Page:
We were all having this preconceived notion that signs are supposed to be ‘traffic’ signs. For me I didn’t really have this preconceived notion but I didn’t know what to do exactly at the beginning and whenever I ask my classmates they tell me ‘just make traffic signs’ or ‘you know in the end it has to be done on illustrator’ and they got me confused at the beginning.
At the beginning I sketched out my idea by hand while most of my colleges decided to start illustrating their ideas. I feel that they affected me at the beginning but thankfully I didn’t want to start working on illustrator from the start, and started to experimenting with material.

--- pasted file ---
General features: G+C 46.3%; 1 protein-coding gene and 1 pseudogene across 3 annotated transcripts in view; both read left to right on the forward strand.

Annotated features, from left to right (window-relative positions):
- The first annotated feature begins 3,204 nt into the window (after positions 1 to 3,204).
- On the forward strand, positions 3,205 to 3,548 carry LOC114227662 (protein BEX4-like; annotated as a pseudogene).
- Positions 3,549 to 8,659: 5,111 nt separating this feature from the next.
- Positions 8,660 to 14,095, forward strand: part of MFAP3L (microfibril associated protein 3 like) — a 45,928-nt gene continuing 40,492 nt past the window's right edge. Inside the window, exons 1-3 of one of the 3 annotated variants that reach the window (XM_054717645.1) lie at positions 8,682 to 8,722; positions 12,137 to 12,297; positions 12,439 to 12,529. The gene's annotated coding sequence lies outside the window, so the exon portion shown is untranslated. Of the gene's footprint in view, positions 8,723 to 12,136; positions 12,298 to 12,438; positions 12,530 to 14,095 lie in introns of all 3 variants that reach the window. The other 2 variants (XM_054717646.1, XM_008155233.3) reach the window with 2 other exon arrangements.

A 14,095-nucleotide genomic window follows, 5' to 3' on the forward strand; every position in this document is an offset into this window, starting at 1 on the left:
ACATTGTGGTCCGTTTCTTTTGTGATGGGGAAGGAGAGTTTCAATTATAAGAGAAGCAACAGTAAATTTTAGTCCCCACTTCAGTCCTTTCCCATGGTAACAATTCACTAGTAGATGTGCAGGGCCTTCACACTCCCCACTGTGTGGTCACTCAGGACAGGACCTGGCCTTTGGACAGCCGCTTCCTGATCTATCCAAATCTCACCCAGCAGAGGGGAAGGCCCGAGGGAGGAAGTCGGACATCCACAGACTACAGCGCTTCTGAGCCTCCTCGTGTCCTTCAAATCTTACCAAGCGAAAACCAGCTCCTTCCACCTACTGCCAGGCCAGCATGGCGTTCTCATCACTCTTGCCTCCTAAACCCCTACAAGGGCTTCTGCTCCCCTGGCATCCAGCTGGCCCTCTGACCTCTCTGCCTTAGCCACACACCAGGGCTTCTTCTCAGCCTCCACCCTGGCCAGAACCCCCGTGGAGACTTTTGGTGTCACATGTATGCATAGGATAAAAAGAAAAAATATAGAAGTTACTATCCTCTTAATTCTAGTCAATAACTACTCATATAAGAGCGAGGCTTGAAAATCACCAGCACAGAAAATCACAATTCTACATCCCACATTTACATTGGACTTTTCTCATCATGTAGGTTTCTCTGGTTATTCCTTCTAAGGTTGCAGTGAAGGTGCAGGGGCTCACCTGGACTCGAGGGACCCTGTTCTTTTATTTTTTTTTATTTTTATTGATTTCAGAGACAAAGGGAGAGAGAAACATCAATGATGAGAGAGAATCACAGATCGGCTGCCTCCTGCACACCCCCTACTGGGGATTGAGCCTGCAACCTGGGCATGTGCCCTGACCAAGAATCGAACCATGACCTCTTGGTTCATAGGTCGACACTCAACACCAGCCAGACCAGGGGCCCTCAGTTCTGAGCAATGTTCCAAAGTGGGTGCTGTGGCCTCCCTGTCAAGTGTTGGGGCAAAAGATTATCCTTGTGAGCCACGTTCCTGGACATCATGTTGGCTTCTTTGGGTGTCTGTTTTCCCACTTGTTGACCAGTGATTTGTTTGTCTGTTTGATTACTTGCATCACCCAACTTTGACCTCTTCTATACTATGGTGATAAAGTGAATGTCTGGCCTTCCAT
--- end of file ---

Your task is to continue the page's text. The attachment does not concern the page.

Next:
During this whole process I learned how to communicate an idea for specific groups of people/audience. How to make my idea understandable for different audiences. While I was working on global and concrete I realized that I was trying to communicate my idea in a way that broke the language barrier because these particular two signs have a huge audience, so it was something that I tried to make these signs understandable by everyone, even if I didn’t really realize it while working I was working in a pragmatic/persuasive way, realized it when Law said it in class. Abstract signs makes the audience think at a deeper level. Working on binary oppositions made it easier for me to understand local/global, concrete/abstract better because understanding one makes it easier to understand the opposite of it. That’s why it took me longer to understand vernacular.